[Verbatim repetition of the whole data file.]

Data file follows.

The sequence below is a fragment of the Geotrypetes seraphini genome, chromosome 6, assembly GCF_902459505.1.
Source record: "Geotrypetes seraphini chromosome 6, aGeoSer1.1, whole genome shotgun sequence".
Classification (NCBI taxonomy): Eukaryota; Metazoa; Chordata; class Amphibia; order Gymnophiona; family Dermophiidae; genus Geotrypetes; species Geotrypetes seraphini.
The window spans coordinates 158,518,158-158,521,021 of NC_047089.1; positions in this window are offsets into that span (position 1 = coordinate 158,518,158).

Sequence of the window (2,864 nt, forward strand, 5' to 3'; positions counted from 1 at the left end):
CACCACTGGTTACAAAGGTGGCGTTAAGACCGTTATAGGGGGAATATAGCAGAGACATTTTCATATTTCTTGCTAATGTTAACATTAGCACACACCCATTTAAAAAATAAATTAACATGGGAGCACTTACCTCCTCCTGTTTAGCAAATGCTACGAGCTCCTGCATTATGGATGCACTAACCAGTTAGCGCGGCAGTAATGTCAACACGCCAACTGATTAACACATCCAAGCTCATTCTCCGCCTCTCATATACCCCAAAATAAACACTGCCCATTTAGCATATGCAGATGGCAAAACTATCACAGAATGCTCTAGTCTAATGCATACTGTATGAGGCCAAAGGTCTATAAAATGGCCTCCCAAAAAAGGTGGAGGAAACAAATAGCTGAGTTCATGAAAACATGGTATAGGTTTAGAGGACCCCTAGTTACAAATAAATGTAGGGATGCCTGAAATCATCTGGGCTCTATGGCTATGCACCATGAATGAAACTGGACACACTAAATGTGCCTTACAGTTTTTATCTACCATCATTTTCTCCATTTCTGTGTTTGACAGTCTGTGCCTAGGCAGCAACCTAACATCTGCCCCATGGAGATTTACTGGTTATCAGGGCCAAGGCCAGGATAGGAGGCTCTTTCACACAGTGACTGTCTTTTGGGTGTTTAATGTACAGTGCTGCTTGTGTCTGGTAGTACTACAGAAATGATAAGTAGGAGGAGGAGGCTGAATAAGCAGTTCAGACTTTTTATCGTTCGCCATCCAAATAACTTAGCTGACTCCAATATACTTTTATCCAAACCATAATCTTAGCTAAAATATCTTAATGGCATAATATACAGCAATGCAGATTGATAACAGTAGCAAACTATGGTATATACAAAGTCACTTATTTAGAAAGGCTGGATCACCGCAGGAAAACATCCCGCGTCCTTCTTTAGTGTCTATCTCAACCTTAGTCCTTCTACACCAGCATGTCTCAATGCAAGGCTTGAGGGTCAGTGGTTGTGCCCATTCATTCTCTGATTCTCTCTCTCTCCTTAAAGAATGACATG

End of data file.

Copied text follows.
The sequence below is a fragment of the Geotrypetes seraphini genome, chromosome 6, assembly GCF_902459505.1.
Source record: "Geotrypetes seraphini chromosome 6, aGeoSer1.1, whole genome shotgun sequence".
Classification (NCBI taxonomy): Eukaryota; Metazoa; Chordata; class Amphibia; order Gymnophiona; family Dermophiidae; genus Geotrypetes; species Geotrypetes seraphini.
The window spans coordinates 158,518,158-158,521,021 of NC_047089.1; positions in this window are offsets into that span (position 1 = coordinate 158,518,158).

Sequence of the window (2,864 nt, forward strand, 5' to 3'; positions counted from 1 at the left end):
CACCACTGGTTACAAAGGTGGCGTTAAGACCGTTATAGGGGGAATATAGCAGAGACATTTTCATATTTCTTGCTAATGTTAACATTAGCACACACCCATTTAAAAAATAAATTAACATGGGAGCACTTACCTCCTCCTGTTTAGCAAATGCTACGAGCTCCTGCATTATGGATGCACTAACCAGTTAGCGCGGCAGTAATGTCAACACGCCAACTGATTAACACATCCAAGCTCATTCTCCGCCTCTCATATACCCCAAAATAAACACTGCCCATTTAGCATATGCAGATGGCAAAACTATCACAGAATGCTCTAGTCTAATGCATACTGTATGAGGCCAAAGGTCTATAAAATGGCCTCCCAAAAAAGGTGGAGGAAACAAATAGCTGAGTTCATGAAAACATGGTATAGGTTTAGAGGACCCCTAGTTACAAATAAATGTAGGGATGCCTGAAATCATCTGGGCTCTATGGCTATGCACCATGAATGAAACTGGACACACTAAATGTGCCTTACAGTTTTTATCTACCATCATTTTCTCCATTTCTGTGTTTGACAGTCTGTGCCTAGGCAGCAACCTAACATCTGCCCCATGGAGATTTACTGGTTATCAGGGCCAAGGCCAGGATAGGAGGCTCTTTCACACAGTGACTGTCTTTTGGGTGTTTAATGTACAGTGCTGCTTGTGTCTGGTAGTACTACAGAAATGATAAGTAGGAGGAGGAGGCTGAATAAGCAGTTCAGACTTTTTATCGTTCGCCATCCAAATAACTTAGCTGACTCCAATATACTTTTATCCAAACCATAATCTTAGCTAAAATATCTTAATGGCATAATATACAGCAATGCAGATTGATAACAGTAGCAAACTATGGTATATACAAAGTCACTTATTTAGAAAGGCTGGATCACCGCAGGAAAACATCCCGCGTCCTTCTTTAGTGTCTATCTCAACCTTAGTCCTTCTACACCAGCATGTCTCAATGCAAGGCTTGAGGGTCAGTGGTTGTGCCCATTCATTCTCTGATTCTCTCTCTCTCCTTAAAGAATGACATG